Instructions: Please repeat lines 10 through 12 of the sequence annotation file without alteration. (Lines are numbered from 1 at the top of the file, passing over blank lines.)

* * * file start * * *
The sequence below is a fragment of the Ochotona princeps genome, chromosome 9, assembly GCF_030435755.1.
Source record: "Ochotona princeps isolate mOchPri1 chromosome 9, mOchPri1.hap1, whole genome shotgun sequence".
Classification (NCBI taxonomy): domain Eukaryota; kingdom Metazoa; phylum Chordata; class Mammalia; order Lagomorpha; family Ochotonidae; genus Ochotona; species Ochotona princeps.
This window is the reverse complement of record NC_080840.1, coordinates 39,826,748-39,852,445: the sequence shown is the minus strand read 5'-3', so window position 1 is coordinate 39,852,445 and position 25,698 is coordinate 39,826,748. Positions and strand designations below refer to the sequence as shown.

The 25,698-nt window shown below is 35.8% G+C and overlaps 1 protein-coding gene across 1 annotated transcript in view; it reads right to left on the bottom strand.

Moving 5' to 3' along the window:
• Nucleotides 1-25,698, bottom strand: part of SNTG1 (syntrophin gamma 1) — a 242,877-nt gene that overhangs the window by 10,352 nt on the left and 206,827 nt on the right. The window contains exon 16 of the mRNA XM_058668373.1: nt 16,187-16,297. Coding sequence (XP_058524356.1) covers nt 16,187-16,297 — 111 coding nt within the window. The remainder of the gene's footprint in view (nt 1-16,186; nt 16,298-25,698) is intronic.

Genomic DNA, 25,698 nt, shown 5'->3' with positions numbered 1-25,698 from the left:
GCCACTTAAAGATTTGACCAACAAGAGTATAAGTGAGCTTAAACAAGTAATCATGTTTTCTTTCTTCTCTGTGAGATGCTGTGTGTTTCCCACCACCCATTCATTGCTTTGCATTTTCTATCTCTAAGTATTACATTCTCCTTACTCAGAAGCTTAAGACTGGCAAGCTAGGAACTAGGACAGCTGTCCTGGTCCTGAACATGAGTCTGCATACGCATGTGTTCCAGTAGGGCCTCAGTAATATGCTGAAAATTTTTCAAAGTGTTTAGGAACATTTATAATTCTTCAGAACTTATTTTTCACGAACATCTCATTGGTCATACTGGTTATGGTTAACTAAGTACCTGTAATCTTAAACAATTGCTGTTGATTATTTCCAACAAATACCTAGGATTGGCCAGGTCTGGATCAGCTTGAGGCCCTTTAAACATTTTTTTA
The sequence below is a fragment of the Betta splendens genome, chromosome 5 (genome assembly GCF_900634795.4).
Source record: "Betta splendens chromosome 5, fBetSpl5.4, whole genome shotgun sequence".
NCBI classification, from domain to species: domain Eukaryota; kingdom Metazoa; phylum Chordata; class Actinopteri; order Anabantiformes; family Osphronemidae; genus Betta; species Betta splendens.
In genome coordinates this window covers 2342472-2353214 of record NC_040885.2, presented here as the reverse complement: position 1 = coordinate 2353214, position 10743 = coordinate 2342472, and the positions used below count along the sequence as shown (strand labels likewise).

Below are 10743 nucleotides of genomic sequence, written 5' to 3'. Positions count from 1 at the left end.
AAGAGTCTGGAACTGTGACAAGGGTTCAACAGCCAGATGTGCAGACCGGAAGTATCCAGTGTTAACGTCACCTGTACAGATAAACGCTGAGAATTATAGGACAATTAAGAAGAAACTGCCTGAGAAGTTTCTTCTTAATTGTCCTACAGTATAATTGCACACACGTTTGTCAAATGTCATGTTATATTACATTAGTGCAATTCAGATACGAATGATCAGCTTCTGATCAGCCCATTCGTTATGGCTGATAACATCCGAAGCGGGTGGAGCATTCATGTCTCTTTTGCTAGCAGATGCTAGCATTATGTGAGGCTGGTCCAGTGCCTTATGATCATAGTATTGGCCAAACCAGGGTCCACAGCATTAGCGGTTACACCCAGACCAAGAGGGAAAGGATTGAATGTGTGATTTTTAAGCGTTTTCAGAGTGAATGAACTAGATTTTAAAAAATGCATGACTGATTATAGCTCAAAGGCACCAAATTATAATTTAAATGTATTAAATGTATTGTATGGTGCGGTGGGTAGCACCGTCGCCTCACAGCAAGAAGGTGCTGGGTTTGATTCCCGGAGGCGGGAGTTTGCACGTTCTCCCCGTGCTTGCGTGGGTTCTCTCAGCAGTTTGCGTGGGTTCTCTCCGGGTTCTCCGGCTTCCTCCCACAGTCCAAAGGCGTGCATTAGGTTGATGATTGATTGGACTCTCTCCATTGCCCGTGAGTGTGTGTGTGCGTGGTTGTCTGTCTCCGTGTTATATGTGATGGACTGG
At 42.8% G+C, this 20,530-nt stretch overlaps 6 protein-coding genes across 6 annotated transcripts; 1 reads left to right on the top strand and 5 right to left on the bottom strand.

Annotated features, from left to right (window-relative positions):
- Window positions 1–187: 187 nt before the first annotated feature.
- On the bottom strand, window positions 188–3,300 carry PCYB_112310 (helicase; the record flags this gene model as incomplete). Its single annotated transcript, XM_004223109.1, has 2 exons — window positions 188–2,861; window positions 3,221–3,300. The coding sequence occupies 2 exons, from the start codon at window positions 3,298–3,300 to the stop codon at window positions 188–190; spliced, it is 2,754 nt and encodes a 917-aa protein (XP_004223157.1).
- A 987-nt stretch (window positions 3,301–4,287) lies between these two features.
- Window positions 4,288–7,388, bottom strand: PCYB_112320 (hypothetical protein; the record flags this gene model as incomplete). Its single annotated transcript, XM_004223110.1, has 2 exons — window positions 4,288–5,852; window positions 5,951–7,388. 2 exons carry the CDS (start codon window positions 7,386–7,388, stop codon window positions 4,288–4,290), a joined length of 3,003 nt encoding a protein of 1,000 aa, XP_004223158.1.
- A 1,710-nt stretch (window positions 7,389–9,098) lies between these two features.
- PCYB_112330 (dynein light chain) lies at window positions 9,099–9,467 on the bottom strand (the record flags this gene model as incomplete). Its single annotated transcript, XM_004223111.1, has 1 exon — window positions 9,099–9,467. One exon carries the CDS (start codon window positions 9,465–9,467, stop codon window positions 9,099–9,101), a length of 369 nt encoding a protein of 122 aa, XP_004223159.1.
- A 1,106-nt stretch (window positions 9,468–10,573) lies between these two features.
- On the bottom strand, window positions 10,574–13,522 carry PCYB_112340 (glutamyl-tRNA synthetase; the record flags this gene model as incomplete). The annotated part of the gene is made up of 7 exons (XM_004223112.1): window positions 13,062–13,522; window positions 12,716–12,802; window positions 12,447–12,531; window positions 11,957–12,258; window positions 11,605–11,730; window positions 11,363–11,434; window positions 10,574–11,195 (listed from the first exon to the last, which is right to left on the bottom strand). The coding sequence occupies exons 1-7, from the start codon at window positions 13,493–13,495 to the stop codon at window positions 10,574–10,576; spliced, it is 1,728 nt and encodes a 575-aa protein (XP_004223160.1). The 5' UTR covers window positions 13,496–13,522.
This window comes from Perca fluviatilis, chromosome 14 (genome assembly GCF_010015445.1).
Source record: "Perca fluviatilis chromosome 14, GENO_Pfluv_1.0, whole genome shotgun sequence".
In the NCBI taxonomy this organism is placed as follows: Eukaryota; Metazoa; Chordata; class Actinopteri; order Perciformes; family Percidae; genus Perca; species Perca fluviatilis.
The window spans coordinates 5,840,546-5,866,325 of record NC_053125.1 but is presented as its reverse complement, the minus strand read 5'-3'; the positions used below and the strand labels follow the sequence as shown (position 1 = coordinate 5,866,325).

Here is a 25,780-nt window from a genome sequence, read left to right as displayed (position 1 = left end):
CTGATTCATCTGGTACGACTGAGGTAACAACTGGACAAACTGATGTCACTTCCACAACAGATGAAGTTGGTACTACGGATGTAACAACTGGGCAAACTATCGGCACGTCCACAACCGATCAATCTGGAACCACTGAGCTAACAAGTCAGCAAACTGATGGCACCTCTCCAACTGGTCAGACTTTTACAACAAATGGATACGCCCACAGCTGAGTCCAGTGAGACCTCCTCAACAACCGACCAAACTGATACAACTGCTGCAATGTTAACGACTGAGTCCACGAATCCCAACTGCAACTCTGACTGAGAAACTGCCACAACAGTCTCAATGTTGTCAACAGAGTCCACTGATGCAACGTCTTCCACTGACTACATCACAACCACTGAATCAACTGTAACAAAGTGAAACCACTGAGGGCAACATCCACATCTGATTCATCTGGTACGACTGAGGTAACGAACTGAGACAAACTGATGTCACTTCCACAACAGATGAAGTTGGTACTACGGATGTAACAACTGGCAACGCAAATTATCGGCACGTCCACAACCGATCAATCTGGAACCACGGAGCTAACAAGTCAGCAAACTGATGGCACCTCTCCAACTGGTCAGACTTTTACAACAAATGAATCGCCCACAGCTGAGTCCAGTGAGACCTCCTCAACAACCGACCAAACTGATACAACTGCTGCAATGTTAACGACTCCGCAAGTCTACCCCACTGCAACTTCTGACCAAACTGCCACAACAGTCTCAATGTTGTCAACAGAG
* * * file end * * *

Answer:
The sequence below is a fragment of the Betta splendens genome, chromosome 5 (genome assembly GCF_900634795.4).
Source record: "Betta splendens chromosome 5, fBetSpl5.4, whole genome shotgun sequence".
NCBI classification, from domain to species: domain Eukaryota; kingdom Metazoa; phylum Chordata; class Actinopteri; order Anabantiformes; family Osphronemidae; genus Betta; species Betta splendens.